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The Entrance to Swinstead Abbey.
Enter FAULCONBRIDGE, meeting HUBERT. Hub. Who's there! speak, ho! speak quickly. Faul. A friend:-What are thou?
Hub. Of the part of England.
Faul. Hubert, I think.-What news abroad? Hub. O, my sweet sir, news fitting to the night. Black, fearful, comfortless, and horrible.
Faul. Show me the very wound of this ill news; I am no woman, I'll not swoon at it.
Hub. The king, I fear, is poison'd by a monk :
Faul. How did he take it? who did taste to him?
Faul. Whom didst thou leave to tend his majesty? Hub. Why, know you not? The lords are all come back,
And brought Prince Henry in their company;
Faul. Withhold thine indignation, mighty Heaven,
The Orchard of Swinstead Abbey.
Enter ENGLISH GUARDS, with Torches, PRINCE
P. Hen. It is too late; the life of all his blood
Enter SALISBURY and ENGLISH GENTLEMEN, with a Couch.
Sal. His highness yet doth speak: and holds belief,
That, being brought into the open air,
It would allay the burning quality
Of that fell poison which assaileth him.
Sal. He is more patient
Than when you left him; even now he sung.
Enter KING JOHN, attended by PEMBROKE and ENGLISH GENTLEMEN.
K. John. Ay, marry, now my soul hath elbow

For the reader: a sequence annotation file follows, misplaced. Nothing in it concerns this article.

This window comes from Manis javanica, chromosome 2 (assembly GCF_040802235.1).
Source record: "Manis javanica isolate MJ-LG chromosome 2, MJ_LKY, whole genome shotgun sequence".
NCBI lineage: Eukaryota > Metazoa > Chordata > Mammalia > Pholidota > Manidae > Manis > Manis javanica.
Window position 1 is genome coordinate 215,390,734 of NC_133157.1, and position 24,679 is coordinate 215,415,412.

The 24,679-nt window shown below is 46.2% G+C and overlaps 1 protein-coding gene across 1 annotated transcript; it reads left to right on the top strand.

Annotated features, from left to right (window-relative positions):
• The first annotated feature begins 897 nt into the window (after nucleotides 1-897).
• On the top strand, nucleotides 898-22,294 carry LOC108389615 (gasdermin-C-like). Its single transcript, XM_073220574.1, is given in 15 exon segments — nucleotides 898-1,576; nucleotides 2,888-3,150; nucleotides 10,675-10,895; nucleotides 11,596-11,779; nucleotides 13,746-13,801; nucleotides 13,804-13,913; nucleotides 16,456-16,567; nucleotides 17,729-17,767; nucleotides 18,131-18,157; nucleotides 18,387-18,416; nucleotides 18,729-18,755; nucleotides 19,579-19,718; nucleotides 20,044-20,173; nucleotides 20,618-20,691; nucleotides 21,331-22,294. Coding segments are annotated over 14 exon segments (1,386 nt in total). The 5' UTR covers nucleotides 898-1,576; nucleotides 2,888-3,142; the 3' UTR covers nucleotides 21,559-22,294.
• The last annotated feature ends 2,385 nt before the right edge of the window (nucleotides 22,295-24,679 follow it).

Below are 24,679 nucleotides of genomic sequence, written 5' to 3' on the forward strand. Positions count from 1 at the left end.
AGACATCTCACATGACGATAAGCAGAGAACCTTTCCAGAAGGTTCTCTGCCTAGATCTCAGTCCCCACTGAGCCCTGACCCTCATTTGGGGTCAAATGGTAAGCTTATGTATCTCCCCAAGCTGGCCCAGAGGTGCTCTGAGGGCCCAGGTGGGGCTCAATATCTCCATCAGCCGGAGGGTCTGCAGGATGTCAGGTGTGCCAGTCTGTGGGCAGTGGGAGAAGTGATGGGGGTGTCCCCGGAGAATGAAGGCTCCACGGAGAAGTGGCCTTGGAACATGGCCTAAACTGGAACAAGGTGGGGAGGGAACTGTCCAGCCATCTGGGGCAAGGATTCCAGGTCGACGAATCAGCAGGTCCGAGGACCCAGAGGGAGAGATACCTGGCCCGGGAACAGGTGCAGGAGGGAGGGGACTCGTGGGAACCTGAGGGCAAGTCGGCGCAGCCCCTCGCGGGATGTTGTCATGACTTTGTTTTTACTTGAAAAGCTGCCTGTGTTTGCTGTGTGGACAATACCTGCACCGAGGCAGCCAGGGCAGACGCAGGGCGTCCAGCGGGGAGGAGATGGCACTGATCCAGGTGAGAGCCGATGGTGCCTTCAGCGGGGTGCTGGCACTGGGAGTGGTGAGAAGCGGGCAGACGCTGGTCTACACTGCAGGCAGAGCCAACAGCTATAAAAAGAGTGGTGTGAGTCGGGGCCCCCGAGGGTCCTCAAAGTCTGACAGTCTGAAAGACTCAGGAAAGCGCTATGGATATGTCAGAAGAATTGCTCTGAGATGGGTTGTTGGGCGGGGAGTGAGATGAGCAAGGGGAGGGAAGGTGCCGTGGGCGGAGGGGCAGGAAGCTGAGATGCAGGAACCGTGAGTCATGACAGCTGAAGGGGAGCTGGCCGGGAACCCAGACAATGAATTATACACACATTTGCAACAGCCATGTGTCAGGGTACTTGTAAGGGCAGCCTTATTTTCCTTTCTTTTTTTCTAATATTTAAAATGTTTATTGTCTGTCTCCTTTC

It would not out at windows, nor at doors.—
P. Hen. How fares your majesty?
K. John. Poison'd,-ill fare;-dead, forsook, cast
And none of you will bid the winter come,
Nor let my kingdom's rivers take their course
P. Hen. O, that there were some virtue in my tears, That might relieve you!
K. John. The salt in them is hot.-
Enter FAULCONBRIDGE and HUBERT,
Faul. O, I am scalded with my violent motion, And spleen of speed to see your majesty.
K. John. O cousin, thou art come to set mine eye:
My heart hath one poor string to stay it by,
Faul. The Dauphin is preparing hitherward;
[The KING dies.
Pem. You breathe these dead news in as dead an
My liege! my lord!-But now a king,-now thus! Faul. Art thou gone so? I do but stay behind, To do the office for thee of revenge;
And then my soul shall wait on thee to heaven,
Ess. At Worcester must his body be interr'd;
Faul. Thither shall it then.
And happily may you, sweet prince, put on
And true subjection everlastingly.
Sal. And the like tender of our love we make,
To rest without a spot for evermore.
[All kneel. P. Hen. I have a kind soul, that would give you
And knows not how to do it, but with tears.
Faul. O, let us pay the time but needful woe,
And we shall shock them: Nought shall make us rue,